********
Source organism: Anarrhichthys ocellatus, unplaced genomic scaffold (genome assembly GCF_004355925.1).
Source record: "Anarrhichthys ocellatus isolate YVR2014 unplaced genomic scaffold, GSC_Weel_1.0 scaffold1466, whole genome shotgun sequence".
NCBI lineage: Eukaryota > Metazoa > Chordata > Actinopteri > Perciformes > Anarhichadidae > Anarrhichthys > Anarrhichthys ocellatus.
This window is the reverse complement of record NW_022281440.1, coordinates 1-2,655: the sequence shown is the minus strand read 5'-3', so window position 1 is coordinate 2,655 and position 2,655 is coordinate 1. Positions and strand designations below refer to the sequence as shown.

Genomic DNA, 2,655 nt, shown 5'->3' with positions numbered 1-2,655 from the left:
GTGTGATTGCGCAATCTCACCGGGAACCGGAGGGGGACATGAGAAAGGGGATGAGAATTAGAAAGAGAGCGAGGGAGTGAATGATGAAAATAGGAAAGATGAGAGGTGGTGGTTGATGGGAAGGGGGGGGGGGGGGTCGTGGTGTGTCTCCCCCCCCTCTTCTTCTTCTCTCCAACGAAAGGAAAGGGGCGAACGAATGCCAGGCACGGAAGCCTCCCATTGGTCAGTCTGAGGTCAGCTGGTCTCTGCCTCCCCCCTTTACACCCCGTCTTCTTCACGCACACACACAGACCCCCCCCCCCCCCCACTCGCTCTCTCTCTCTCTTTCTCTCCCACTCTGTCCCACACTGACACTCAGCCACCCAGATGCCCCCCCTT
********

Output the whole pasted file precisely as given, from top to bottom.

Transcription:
Source organism: Anarrhichthys ocellatus, unplaced genomic scaffold (genome assembly GCF_004355925.1).
Source record: "Anarrhichthys ocellatus isolate YVR2014 unplaced genomic scaffold, GSC_Weel_1.0 scaffold1466, whole genome shotgun sequence".
NCBI lineage: Eukaryota > Metazoa > Chordata > Actinopteri > Perciformes > Anarhichadidae > Anarrhichthys > Anarrhichthys ocellatus.
This window is the reverse complement of record NW_022281440.1, coordinates 1-2,655: the sequence shown is the minus strand read 5'-3', so window position 1 is coordinate 2,655 and position 2,655 is coordinate 1. Positions and strand designations below refer to the sequence as shown.

Genomic DNA, 2,655 nt, shown 5'->3' with positions numbered 1-2,655 from the left:
GTGTGATTGCGCAATCTCACCGGGAACCGGAGGGGGACATGAGAAAGGGGATGAGAATTAGAAAGAGAGCGAGGGAGTGAATGATGAAAATAGGAAAGATGAGAGGTGGTGGTTGATGGGAAGGGGGGGGGGGGGGTCGTGGTGTGTCTCCCCCCCCTCTTCTTCTTCTCTCCAACGAAAGGAAAGGGGCGAACGAATGCCAGGCACGGAAGCCTCCCATTGGTCAGTCTGAGGTCAGCTGGTCTCTGCCTCCCCCCTTTACACCCCGTCTTCTTCACGCACACACACAGACCCCCCCCCCCCCCCACTCGCTCTCTCTCTCTCTTTCTCTCCCACTCTGTCCCACACTGACACTCAGCCACCCAGATGCCCCCCCTT